Norway: From Oil to Renewables
Can the country make the transition from oil powerhouse to renewable energy champion?
We know that to keep our climate safe we need to stop burning fossil fuels and move to renewables. But how? Leading scientists and government delegates have been asking that question this week at a gathering in South Korea. Perhaps inspiration can be found in Tromso, in the Norwegian Arctic. Norway sees itself as a leading opponent of climate change. It already generates most of its electricity from hydropower and it's looking to turn some of its mountains and rivers into a giant green battery, storing power generated by wind turbines and solar cells elsewhere in Europe, then sending electricity back when the sun doesn’t shine or the wind blow. But Norway is still a major oil exporter. While its North Sea fields begin to run dry, Norway is continuing to dole out exploration permits for the Arctic waters. Ritula Shah and a panel of experts and politicians in Tromso debate Norway's energy future and ask what lessons the country has for the rest of the world.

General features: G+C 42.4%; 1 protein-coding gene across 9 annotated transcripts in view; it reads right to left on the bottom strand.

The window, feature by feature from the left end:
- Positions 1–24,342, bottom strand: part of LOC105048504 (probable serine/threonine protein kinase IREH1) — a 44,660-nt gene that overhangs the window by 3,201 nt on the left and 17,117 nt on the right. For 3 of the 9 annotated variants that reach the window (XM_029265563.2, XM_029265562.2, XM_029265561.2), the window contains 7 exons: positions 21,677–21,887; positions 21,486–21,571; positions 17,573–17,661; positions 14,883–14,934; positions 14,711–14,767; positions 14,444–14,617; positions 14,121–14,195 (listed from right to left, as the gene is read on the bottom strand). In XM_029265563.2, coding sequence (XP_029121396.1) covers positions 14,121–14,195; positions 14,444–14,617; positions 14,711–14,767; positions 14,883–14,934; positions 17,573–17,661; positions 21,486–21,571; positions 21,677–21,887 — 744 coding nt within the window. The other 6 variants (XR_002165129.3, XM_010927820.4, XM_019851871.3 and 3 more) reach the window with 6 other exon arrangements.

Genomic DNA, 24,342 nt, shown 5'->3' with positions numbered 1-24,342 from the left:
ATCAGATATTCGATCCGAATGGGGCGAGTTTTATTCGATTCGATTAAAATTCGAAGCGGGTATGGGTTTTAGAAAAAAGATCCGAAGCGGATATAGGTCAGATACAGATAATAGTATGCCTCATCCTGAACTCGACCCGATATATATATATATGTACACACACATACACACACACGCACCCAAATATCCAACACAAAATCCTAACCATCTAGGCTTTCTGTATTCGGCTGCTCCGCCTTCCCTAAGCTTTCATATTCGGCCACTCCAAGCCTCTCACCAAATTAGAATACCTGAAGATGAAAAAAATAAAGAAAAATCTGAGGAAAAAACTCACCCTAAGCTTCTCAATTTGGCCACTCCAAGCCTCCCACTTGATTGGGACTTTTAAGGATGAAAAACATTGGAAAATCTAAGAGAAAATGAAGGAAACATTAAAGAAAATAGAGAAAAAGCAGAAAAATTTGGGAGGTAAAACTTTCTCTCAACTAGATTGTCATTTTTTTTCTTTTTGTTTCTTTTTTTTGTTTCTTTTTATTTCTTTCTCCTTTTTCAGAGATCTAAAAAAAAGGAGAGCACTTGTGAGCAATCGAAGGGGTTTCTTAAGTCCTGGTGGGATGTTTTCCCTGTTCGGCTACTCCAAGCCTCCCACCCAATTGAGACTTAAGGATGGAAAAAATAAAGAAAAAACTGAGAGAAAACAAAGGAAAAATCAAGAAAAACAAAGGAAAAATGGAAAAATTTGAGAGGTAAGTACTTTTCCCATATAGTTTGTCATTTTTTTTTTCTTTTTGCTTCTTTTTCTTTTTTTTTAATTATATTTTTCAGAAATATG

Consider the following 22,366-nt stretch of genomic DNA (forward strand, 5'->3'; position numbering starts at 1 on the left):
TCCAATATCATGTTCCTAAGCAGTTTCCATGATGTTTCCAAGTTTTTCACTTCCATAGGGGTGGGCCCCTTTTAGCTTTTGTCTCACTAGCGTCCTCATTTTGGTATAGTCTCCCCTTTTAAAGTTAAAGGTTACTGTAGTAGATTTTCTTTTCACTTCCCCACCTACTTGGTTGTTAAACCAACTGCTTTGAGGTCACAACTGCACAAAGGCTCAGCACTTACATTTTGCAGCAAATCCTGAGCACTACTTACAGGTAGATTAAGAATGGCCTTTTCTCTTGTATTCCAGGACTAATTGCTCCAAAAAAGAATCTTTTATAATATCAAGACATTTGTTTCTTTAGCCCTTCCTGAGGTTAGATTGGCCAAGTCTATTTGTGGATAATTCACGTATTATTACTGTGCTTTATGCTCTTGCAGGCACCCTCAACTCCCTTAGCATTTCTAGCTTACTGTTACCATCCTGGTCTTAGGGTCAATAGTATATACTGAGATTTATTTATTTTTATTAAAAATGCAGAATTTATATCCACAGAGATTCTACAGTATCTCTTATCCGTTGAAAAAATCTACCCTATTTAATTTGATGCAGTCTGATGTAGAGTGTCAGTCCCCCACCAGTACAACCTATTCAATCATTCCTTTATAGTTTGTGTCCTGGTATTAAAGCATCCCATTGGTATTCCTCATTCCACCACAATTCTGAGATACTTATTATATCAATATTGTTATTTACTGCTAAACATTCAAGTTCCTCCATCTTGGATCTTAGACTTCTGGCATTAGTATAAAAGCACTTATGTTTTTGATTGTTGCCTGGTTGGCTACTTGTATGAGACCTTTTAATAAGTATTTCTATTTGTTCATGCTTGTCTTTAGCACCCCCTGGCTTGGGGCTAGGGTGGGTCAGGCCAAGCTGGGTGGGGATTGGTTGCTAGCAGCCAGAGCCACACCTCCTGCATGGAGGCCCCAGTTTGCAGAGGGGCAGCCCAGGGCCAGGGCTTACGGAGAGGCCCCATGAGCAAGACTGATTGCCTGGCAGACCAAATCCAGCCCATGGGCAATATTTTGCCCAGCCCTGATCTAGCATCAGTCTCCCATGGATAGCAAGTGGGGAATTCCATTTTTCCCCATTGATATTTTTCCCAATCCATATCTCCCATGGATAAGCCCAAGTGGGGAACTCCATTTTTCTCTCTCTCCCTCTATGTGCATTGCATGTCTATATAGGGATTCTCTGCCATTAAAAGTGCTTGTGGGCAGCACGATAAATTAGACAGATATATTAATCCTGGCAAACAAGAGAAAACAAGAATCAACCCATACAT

(Photo: Midnight sun over the Arctic Ocean at Svalbard, Spitsbergen, Norway. Credit: Arterra/UIG via Getty Images)
Kari Elisabeth Kaski - MP for the Socialist Left party
Geir Seljeseth - Regional manager of Norwegian Oil and Gas
Berit Kristoffersen - Associate professor at University of Tromso
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